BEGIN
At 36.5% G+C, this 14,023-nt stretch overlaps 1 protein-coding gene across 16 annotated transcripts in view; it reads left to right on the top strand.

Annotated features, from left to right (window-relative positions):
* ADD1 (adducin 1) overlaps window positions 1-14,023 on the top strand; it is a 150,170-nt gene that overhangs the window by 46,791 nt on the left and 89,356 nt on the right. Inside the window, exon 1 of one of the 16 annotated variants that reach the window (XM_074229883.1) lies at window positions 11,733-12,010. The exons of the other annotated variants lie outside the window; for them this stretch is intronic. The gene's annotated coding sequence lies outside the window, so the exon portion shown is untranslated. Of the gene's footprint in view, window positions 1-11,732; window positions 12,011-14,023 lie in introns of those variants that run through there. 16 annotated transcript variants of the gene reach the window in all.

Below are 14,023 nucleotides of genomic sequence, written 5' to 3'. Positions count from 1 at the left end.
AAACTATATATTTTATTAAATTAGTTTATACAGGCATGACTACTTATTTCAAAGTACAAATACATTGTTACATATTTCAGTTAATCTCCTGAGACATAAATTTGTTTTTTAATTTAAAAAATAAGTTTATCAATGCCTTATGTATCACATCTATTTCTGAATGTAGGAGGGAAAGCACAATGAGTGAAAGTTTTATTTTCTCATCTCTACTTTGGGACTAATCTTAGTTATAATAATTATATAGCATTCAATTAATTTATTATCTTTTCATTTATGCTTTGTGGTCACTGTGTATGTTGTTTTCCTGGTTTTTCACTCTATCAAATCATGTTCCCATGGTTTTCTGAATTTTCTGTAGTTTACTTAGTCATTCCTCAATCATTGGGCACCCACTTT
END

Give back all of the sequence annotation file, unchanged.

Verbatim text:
At 36.5% G+C, this 14,023-nt stretch overlaps 1 protein-coding gene across 16 annotated transcripts in view; it reads left to right on the top strand.

Annotated features, from left to right (window-relative positions):
* ADD1 (adducin 1) overlaps window positions 1-14,023 on the top strand; it is a 150,170-nt gene that overhangs the window by 46,791 nt on the left and 89,356 nt on the right. Inside the window, exon 1 of one of the 16 annotated variants that reach the window (XM_074229883.1) lies at window positions 11,733-12,010. The exons of the other annotated variants lie outside the window; for them this stretch is intronic. The gene's annotated coding sequence lies outside the window, so the exon portion shown is untranslated. Of the gene's footprint in view, window positions 1-11,732; window positions 12,011-14,023 lie in introns of those variants that run through there. 16 annotated transcript variants of the gene reach the window in all.

Below are 14,023 nucleotides of genomic sequence, written 5' to 3'. Positions count from 1 at the left end.
AAACTATATATTTTATTAAATTAGTTTATACAGGCATGACTACTTATTTCAAAGTACAAATACATTGTTACATATTTCAGTTAATCTCCTGAGACATAAATTTGTTTTTTAATTTAAAAAATAAGTTTATCAATGCCTTATGTATCACATCTATTTCTGAATGTAGGAGGGAAAGCACAATGAGTGAAAGTTTTATTTTCTCATCTCTACTTTGGGACTAATCTTAGTTATAATAATTATATAGCATTCAATTAATTTATTATCTTTTCATTTATGCTTTGTGGTCACTGTGTATGTTGTTTTCCTGGTTTTTCACTCTATCAAATCATGTTCCCATGGTTTTCTGAATTTTCTGTAGTTTACTTAGTCATTCCTCAATCATTGGGCACCCACTTT